Misleading claim says Harris jailed 1,500 Black men for marijuana
A Facebook post criticizing Democratic vice presidential candidate Kamala Harris’s record as a prosecutor has been shared more than 200,000 times weeks before the November 3 election. However, the post misrepresents incarceration statistics and also falsely states that she released evidence after two Black men were executed.
“She jailed 1,500 Black men for possession of weed,” reads a Facebook post shared more than 200,000 times since October 8, 2020.
It also claims Joe Biden’s running mate “withheld EVIDENCE on two Black men that were on Death Row” and “released the evidence AFTER THEY WERE EXECUTED.”
The accompanying photo shows Harris laughing.
While Biden’s choice of running mate was hailed as a historic first for women of color, she has come under fire for her record as a prosecutor and for failing to intervene in cases involving police brutality.
AFP ran a search for keywords “Kamala Harris jailed 1,500” and found a New York Times article from July 2019 on a Democratic presidential debate in which Harris sparred with Hawaii Congresswoman Tulsi Gabbard.
“Senator Harris says she’s proud of her record as a prosecutor and that she’ll be a prosecutor president. But I’m deeply concerned about this record,” Gabbard said.
“She put over 1,500 people in jail for marijuana violations and then laughed about it when she was asked if she ever smoked marijuana.”
The 1,500 figure appears to come from a 2019 article by the Washington Free Beacon -- a conservative publication -- entitled “Kamala Harris Packed California Prisons With Pot Peddlers.”
It quotes statistics from the California Department of Corrections and Rehabilitation (CDCR) that at least 1,560 people were jailed for marijuana offenses in state prisons when Harris was California state attorney general from 2011 through 2016.
The website later published a correction and pointed to a fact check by the San Francisco Chronicle which put the number of admissions to California state prisons for marijuana and hashish admissions at 1,974 during that period.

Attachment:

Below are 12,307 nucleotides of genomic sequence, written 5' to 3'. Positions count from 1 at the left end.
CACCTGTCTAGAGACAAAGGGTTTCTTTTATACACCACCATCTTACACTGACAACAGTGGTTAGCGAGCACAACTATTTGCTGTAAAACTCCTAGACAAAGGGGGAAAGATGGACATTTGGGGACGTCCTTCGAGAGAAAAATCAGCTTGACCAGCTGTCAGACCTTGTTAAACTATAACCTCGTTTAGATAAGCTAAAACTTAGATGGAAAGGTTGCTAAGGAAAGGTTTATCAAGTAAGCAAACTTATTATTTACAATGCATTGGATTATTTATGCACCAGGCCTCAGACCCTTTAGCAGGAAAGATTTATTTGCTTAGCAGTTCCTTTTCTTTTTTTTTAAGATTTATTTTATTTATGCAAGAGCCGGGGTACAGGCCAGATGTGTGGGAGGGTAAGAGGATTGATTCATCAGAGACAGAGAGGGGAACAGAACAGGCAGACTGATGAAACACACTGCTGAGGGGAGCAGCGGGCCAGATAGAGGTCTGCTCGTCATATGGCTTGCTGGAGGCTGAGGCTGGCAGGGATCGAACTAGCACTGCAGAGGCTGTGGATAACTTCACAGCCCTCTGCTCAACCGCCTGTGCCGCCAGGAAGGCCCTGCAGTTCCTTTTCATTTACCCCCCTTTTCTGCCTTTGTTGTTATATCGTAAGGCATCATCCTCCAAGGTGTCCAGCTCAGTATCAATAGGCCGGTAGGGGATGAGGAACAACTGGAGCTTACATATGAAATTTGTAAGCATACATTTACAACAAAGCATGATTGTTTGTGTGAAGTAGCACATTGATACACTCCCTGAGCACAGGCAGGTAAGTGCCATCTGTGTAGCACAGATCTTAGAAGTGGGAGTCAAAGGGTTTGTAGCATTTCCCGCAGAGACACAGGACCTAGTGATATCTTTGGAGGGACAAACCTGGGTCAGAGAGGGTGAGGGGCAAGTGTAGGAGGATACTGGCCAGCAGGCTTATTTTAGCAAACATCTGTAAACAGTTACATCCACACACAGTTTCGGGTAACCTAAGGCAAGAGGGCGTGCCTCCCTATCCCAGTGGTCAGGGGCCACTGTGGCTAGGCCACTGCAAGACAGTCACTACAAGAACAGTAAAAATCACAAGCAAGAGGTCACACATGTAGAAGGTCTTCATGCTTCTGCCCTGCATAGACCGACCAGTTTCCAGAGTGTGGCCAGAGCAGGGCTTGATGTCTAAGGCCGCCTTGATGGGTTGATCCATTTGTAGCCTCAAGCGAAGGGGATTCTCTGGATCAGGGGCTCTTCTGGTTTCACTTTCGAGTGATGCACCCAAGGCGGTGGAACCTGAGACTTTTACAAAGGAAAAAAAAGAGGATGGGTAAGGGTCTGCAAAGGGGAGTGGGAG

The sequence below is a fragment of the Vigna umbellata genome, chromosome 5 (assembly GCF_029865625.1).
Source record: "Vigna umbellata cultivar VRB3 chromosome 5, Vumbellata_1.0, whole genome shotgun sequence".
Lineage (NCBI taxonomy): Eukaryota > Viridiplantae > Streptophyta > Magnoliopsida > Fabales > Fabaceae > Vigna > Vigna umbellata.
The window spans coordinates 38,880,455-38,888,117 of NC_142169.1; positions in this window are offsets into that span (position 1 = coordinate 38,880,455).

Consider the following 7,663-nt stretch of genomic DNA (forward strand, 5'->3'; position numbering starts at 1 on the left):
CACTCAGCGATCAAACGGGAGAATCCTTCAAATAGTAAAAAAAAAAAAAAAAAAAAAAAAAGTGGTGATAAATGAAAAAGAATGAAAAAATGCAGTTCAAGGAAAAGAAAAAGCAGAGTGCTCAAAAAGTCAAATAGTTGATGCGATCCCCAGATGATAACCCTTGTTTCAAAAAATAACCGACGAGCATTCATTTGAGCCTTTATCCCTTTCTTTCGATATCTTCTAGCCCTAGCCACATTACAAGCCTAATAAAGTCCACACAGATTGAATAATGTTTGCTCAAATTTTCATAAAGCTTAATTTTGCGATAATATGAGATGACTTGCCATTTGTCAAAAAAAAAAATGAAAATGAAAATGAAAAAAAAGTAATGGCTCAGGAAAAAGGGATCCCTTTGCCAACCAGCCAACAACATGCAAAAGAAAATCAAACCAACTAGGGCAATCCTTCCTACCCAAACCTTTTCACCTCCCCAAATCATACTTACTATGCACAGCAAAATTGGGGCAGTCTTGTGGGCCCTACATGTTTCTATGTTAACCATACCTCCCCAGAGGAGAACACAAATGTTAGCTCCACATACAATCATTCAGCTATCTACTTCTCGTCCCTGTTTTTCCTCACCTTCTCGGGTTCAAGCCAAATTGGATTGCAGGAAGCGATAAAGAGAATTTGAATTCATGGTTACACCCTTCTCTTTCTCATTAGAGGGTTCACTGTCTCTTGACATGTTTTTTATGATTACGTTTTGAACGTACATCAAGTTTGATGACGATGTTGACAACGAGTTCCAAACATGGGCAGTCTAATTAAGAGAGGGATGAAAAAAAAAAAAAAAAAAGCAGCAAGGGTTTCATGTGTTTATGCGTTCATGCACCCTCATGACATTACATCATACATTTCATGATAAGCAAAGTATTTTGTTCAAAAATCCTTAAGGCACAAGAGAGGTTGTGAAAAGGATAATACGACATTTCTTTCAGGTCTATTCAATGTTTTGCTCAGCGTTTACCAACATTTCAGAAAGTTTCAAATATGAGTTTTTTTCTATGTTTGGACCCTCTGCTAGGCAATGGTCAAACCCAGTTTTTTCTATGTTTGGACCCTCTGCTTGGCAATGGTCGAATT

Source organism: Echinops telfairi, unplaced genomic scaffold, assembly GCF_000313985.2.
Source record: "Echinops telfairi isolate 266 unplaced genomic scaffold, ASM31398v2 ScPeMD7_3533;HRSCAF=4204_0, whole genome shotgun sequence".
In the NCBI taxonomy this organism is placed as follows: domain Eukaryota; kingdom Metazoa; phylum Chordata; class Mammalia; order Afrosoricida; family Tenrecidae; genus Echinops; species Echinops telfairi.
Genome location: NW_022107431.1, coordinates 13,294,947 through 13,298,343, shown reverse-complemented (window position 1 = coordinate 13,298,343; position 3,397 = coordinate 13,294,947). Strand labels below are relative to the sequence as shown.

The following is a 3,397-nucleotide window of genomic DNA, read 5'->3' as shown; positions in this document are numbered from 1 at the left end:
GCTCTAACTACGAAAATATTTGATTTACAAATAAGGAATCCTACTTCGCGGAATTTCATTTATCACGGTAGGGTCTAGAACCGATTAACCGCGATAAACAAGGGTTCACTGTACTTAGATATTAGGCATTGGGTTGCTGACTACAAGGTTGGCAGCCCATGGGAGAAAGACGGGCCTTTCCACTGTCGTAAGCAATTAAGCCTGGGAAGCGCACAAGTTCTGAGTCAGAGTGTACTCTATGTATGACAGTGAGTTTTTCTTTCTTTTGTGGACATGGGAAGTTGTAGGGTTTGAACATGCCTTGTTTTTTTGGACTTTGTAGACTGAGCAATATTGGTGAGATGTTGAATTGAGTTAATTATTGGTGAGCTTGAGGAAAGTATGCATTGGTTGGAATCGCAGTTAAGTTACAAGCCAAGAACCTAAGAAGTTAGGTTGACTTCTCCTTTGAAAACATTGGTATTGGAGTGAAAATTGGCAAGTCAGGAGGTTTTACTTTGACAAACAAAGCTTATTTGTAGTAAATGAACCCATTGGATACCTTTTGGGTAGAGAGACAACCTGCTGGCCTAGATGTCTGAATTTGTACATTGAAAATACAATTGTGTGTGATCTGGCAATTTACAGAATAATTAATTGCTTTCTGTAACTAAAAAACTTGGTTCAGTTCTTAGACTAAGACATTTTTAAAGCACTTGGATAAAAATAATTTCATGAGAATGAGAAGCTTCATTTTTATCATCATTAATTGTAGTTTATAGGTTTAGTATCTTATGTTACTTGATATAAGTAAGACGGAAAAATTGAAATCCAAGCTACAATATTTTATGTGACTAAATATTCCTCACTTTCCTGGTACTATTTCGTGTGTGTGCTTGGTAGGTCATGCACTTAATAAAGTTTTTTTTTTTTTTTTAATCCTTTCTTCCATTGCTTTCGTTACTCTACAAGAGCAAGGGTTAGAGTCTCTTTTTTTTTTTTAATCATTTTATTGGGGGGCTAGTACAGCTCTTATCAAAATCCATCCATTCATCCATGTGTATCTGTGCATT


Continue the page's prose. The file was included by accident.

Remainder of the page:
This is confirmed by CDCR data obtained by AFP -- which relates to all inmates, not just black men.
Contacted by AFP, the CDCR said there was no breakdown for marijuana offense admissions specifically by ethnicity and gender.
In 2011, the California Public Safety Realignment Act meant most newly-sentenced non-violent criminals, including most drug offenders, were sent to county jail rather than state prison. This explains a drop in admissions figures between 2011 and 2012.
The black male population of California state prisons stayed roughly the same during Harris’s time as attorney general. According to CDCR data, in December 2010, shortly before Harris took office, 29 percent of male inmates were black. In December 2017, after she left, this figure had dipped to 28.5 percent.
Harris blocked evidence?
The Facebook post also claims Harris withheld evidence in the cases of two Black men on death row and released that evidence only after they had been executed.
This claim also appears to come from Gabbard’s remarks during her 2019 Democratic presidential debate with Harris.
“She blocked evidence that would have freed an innocent man from death row until the courts forced her to do so,” Gabbard said.
A New York Times article from 2018 accused police of framing Kevin Cooper, a Black man sentenced to death for the 1983 killing of four people in Chino Hills, California.
The report said Harris refused to allow new DNA testing when she was attorney general that it suggested could have proved Cooper’s innocence.
New York Times journalist Nicholas Kristof said Harris phoned him after the article was published and told him, “I feel awful about this.” She also issued a statement calling on authorities to allow the testing.
According to California prison records, Cooper, now 62, is still on death row.
AFP found no evidence Harris released evidence in cases after a Black convict was executed.
This fact check is available at IFCN’s 2020 US Elections FactChat #Chatbot on WhatsApp. Click here for more.